Kevin Matthews, a 25-year-old financial advisor in New York, knew something was amiss when his debit and credit cards were rejected at his university’s bookstore five years ago.
“I went back to my dorm room right away to figure out what happened and noticed several purchases for things that I didn’t buy,” Matthews says. “So that let me know that something was up.”
Matthews had fallen victim to identity theft. Criminals hacked his bank account and used his debit and credit information to make unauthorized purchases, a fate experienced by 12.7 million Americans in 2014, according to Javelin Strategy & Research. Matthews and victims have tips to share on what to do about identity theft and fraud.
Sound the alarm immediately
“I called my bank right away to figure out what was going on,” Matthews says, adding that he had immediately logged in to his online bank account after getting home that day. He saw that crooks had purchased speakers at Best Buy, teeth whitening products and many other items on predominantly foreign websites.
“I couldn’t even pronounce a lot of them,” jokes Matthews, who graduated from Hampton University in Virginia.
But he didn’t consider it a laughing matter at the time, which may have made all the difference.
“My bank canceled everything right then and there,” Matthews says. “Luckily I had an extra bank account that I used to hold me over until I got a new card.”
Although it took several weeks, he eventually got his money back, along with a different account number and new plastic. Matthews says consumers should respond quickly if they get caught in a similar situation, advice echoed by another victim of fraud, Beth Baumann, a 23-year-old public relations professional in Perris, California.
Hacked on payday
Baumann, a student at Northern Arizona University at the time, had just received her salary via direct deposit for her part-time job. But after checking her account again in a few hours, she saw that it was empty. Baumann noticed that a $500 charge had been made in Australia, which she found odd considering that she’d never been abroad.
“They basically wiped out my entire paycheck,” Baumann says. “So I’m freaking out, because I’m like, ‘I have bills to pay!’ ”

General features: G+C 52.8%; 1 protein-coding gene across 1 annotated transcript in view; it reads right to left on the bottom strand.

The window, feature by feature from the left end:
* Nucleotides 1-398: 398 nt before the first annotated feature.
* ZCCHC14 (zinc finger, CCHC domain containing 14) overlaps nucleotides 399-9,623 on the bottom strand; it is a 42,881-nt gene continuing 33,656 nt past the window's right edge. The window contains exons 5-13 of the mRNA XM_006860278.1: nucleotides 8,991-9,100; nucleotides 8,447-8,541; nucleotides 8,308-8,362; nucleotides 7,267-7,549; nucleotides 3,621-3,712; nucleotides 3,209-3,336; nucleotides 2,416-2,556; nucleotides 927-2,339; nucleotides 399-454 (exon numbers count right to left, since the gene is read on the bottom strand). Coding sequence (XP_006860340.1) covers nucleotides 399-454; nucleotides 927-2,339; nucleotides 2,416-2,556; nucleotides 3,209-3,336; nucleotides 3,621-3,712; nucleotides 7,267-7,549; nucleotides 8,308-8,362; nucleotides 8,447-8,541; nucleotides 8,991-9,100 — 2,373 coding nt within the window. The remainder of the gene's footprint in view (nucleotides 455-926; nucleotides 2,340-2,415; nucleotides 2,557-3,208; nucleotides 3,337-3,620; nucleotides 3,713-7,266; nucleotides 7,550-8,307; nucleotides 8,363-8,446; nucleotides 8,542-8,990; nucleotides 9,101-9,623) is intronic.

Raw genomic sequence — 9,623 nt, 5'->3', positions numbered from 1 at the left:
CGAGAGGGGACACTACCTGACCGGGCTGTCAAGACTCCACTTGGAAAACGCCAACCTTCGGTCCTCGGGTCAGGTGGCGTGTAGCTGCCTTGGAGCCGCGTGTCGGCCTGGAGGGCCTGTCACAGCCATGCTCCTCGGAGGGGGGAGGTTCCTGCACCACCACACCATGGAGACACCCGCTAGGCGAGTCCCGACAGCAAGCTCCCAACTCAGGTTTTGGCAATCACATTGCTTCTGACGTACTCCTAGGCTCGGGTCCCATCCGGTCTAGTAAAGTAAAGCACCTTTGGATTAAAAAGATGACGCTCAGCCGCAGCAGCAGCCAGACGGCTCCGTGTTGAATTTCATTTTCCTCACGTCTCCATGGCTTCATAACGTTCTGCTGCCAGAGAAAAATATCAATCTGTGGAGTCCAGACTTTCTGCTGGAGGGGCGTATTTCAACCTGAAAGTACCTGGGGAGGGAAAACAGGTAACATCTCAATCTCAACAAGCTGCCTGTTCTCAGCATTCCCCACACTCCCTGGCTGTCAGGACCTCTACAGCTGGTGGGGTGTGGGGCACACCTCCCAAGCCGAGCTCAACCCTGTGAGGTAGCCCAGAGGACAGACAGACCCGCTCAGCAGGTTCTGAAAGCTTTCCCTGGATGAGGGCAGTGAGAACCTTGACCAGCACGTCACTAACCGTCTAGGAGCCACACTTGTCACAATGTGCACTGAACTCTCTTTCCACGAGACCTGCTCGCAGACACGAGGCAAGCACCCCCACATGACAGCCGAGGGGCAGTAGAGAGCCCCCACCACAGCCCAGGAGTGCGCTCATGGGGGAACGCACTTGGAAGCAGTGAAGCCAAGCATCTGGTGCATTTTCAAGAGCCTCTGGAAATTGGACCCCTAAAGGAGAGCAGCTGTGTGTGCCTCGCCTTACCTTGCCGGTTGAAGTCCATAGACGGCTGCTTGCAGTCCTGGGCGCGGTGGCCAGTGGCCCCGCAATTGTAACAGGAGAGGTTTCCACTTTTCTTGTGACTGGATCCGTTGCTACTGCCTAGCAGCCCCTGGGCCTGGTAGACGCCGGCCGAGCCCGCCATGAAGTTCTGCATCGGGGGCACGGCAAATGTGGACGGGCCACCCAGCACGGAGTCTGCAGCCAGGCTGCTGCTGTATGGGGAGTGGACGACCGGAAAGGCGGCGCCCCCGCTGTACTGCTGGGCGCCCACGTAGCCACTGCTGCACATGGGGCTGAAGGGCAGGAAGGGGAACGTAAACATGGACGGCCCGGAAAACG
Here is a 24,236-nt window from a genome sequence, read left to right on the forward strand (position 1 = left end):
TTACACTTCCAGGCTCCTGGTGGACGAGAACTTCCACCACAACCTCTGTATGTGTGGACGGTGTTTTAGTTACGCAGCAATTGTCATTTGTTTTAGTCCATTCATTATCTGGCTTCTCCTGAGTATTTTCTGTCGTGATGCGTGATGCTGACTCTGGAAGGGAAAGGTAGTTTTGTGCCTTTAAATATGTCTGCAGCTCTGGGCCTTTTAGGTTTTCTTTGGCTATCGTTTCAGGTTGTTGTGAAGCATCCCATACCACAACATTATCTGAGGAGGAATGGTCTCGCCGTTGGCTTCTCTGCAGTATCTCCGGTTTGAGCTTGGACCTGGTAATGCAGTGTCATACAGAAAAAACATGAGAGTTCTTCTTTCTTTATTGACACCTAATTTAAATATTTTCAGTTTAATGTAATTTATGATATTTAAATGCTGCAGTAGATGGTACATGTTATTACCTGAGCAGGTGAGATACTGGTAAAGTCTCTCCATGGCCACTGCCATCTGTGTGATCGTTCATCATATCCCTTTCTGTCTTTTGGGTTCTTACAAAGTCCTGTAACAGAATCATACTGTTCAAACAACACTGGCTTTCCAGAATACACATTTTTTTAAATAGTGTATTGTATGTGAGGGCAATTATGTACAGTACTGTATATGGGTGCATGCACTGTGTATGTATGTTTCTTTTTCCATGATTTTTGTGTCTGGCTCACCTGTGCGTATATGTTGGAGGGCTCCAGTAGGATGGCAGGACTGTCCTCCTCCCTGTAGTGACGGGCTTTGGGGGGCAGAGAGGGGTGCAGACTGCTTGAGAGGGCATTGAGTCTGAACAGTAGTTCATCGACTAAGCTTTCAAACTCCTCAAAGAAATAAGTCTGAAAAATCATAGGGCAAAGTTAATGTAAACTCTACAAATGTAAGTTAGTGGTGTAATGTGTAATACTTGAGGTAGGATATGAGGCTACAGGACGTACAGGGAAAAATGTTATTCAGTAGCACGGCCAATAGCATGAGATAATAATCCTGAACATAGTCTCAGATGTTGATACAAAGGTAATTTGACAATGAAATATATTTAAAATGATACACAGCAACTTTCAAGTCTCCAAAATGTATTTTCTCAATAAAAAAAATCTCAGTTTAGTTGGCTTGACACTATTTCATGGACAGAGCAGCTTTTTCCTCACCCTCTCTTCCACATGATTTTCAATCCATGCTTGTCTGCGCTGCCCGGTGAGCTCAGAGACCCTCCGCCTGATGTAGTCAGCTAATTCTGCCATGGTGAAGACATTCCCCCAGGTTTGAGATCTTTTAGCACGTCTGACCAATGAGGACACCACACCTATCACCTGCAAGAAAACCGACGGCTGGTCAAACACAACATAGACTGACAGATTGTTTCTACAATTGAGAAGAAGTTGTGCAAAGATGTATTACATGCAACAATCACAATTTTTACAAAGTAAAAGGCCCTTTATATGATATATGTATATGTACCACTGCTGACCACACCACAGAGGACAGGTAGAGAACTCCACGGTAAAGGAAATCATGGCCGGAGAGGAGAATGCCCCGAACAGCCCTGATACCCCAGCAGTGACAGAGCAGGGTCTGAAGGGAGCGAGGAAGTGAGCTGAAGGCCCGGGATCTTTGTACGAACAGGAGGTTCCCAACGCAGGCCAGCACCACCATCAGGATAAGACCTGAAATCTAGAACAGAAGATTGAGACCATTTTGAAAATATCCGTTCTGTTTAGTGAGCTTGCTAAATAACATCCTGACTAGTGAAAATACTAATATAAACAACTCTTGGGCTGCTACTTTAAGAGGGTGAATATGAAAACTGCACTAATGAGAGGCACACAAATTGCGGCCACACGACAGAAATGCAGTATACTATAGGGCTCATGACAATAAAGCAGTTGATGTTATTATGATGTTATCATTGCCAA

Like Matthews, she called her credit union immediately. Baumann described how much money was missing as well as what the transaction looked like in her account. The customer service representative confirmed that the transaction was fraudulent and initiated the refund process.
“Thankfully my credit union was really on top of everything,” she says. “They handled it great and got me my money back and reissued my cards in about five days.”
As was the case with Matthews’ bank, a small regional financial institution in Oklahoma, Baumann’s California-based credit union launched a formal investigation. The findings were inconclusive, although the fraud may have originated at her school’s campus dining services, which had previously seen a string of identity theft cases.
Offline fraud causes headaches too
Thomas Nitzsche, a 36-year-old credit counselor and media relations manager at ClearPoint Credit Counseling Solutions, an Atlanta-based agency with offices in 15 states, was in the midst of remodeling his kitchen when he was hit by identity fraud.
“My cousin was doing some work for me,” Nitzsche says, “and I had authorized him to use my Lowe’s store card to get anything he needed for the task at hand. About a month later, I got my statement and noticed a bunch of weird charges for like $300 each.”
Nitzsche’s cousin had been buying Lowe’s gift cards before selling them on the street to finance his drug addiction, which Nitzsche hadn’t known about at the time. The store wasn’t able to provide Nitzsche with a refund unless charges were pressed, which he initially didn’t want to do. But with quite a bit of money at stake, he couldn’t just let the incident slide, and so he authorized the store to press charges, which eventually led to a full refund.
“You would think you could trust somebody as close as your cousin with your card,” he says. “But you just never know. You’ve really got to pay attention and not leave cards with anybody.”
A valuable learning experience
Matthews, Baumann and Nitzsche all acknowledge that their run-ins with fraud have made them more cautious than ever.
“I take more proactive steps now,” Baumann says. “At gas stations, instead of using debit, I automatically run my card as credit so no one has my PIN number. And I never save my information online when websites ask to store my card number for future reference.”
Matthews says, “I check my accounts pretty often.” He stresses the importance of being on the lookout for unauthorized transactions of any size.
“In my case, it started off with really small purchases, like $2.45 for gum or whatever. Then all of a sudden they hit you with a big one,” he says. “So if you can catch the small ones you can really save yourself a lot of misery.”
Although financial institutions and retailers are busy fighting fraud, new cases crop up all too frequently. If you’ve been hit, try to keep your cool and reach out to your financial services provider immediately. It will guide you through the process and will do everything it can to get your money back.
Tony Armstrong is a staff writer at NerdWallet, a personal finance website. Email: firstname.lastname@example.org. Twitter: @tonystrongarm.